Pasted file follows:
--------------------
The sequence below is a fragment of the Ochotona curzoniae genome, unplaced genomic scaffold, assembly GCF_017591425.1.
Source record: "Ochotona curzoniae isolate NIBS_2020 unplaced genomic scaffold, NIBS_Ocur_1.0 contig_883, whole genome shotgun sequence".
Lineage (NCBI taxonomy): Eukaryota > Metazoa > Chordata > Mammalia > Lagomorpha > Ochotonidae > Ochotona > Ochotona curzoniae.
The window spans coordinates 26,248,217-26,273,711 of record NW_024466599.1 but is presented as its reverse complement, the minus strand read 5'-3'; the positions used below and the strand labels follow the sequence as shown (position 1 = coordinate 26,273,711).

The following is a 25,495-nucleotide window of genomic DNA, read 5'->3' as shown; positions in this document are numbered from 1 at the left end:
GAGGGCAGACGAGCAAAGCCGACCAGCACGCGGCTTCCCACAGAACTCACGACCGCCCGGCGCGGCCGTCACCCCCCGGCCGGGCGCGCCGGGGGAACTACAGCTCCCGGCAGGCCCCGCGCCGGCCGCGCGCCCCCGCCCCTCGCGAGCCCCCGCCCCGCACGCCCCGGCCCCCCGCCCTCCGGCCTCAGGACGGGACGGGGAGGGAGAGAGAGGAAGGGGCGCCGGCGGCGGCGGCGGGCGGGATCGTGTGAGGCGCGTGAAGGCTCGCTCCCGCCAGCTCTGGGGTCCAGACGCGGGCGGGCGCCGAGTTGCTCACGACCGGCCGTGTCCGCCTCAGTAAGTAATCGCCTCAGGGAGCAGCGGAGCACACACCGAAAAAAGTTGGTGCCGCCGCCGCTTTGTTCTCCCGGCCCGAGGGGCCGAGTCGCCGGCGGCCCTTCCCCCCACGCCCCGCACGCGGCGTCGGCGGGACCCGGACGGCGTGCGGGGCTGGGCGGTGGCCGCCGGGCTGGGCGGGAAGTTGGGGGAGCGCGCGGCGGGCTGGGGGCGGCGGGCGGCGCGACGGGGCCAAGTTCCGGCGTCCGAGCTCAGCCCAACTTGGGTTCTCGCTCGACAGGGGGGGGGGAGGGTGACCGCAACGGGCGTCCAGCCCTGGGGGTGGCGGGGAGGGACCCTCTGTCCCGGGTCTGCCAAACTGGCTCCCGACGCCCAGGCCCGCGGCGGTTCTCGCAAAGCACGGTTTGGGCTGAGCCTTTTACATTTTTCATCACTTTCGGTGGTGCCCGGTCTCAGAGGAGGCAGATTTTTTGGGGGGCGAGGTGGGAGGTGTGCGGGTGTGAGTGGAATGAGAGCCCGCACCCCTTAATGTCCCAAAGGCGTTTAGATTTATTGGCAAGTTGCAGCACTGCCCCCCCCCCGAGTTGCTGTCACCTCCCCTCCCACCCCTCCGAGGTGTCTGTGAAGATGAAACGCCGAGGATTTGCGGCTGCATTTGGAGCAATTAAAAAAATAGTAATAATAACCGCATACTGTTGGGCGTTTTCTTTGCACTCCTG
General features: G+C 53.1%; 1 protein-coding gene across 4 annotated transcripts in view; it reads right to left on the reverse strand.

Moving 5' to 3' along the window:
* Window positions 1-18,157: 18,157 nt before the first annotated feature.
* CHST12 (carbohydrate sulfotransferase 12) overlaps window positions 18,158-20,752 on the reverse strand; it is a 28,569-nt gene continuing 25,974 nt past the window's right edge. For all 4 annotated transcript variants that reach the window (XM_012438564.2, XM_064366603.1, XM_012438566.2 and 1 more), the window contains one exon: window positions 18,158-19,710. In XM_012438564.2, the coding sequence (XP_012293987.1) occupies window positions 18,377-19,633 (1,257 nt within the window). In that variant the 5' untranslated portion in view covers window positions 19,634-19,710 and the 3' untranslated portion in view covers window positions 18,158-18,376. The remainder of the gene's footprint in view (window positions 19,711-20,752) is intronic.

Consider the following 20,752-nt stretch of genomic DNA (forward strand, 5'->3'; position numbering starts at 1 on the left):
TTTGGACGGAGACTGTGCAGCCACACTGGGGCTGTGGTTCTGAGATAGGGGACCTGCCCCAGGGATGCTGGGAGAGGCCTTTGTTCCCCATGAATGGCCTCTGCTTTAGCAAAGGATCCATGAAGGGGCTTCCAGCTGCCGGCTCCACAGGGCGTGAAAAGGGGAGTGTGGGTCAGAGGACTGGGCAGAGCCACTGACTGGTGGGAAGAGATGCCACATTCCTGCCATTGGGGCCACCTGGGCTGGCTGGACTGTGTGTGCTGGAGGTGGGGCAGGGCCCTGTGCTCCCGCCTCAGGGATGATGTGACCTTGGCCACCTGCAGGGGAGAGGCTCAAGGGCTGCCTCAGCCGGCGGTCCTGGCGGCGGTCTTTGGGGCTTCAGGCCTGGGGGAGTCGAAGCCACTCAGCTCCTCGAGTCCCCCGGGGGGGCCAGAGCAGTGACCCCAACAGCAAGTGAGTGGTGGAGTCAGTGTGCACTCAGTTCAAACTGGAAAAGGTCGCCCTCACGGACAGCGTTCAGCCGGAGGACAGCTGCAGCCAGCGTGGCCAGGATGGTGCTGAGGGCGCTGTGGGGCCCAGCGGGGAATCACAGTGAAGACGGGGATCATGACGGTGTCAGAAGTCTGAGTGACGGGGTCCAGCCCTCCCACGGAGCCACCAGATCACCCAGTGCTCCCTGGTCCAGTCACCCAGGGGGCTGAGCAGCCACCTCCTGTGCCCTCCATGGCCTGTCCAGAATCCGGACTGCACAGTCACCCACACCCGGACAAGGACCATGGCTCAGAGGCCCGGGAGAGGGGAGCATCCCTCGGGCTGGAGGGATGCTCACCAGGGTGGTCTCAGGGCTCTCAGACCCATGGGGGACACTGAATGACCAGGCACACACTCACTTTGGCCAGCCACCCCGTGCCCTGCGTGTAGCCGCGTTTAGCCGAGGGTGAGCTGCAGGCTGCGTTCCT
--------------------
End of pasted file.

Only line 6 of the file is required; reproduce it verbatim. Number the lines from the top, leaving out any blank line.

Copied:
GAGGGCAGACGAGCAAAGCCGACCAGCACGCGGCTTCCCACAGAACTCACGACCGCCCGGCGCGGCCGTCACCCCCCGGCCGGGCGCGCCGGGGGAACTACAGCTCCCGGCAGGCCCCGCGCCGGCCGCGCGCCCCCGCCCCTCGCGAGCCCCCGCCCCGCACGCCCCGGCCCCCCGCCCTCCGGCCTCAGGACGGGACGGGGAGGGAGAGAGAGGAAGGGGCGCCGGCGGCGGCGGCGGGCGGGATCGTGTGAGGCGCGTGAAGGCTCGCTCCCGCCAGCTCTGGGGTCCAGACGCGGGCGGGCGCCGAGTTGCTCACGACCGGCCGTGTCCGCCTCAGTAAGTAATCGCCTCAGGGAGCAGCGGAGCACACACCGAAAAAAGTTGGTGCCGCCGCCGCTTTGTTCTCCCGGCCCGAGGGGCCGAGTCGCCGGCGGCCCTTCCCCCCACGCCCCGCACGCGGCGTCGGCGGGACCCGGACGGCGTGCGGGGCTGGGCGGTGGCCGCCGGGCTGGGCGGGAAGTTGGGGGAGCGCGCGGCGGGCTGGGGGCGGCGGGCGGCGCGACGGGGCCAAGTTCCGGCGTCCGAGCTCAGCCCAACTTGGGTTCTCGCTCGACAGGGGGGGGGGAGGGTGACCGCAACGGGCGTCCAGCCCTGGGGGTGGCGGGGAGGGACCCTCTGTCCCGGGTCTGCCAAACTGGCTCCCGACGCCCAGGCCCGCGGCGGTTCTCGCAAAGCACGGTTTGGGCTGAGCCTTTTACATTTTTCATCACTTTCGGTGGTGCCCGGTCTCAGAGGAGGCAGATTTTTTGGGGGGCGAGGTGGGAGGTGTGCGGGTGTGAGTGGAATGAGAGCCCGCACCCCTTAATGTCCCAAAGGCGTTTAGATTTATTGGCAAGTTGCAGCACTGCCCCCCCCCCGAGTTGCTGTCACCTCCCCTCCCACCCCTCCGAGGTGTCTGTGAAGATGAAACGCCGAGGATTTGCGGCTGCATTTGGAGCAATTAAAAAAATAGTAATAATAACCGCATACTGTTGGGCGTTTTCTTTGCACTCCTG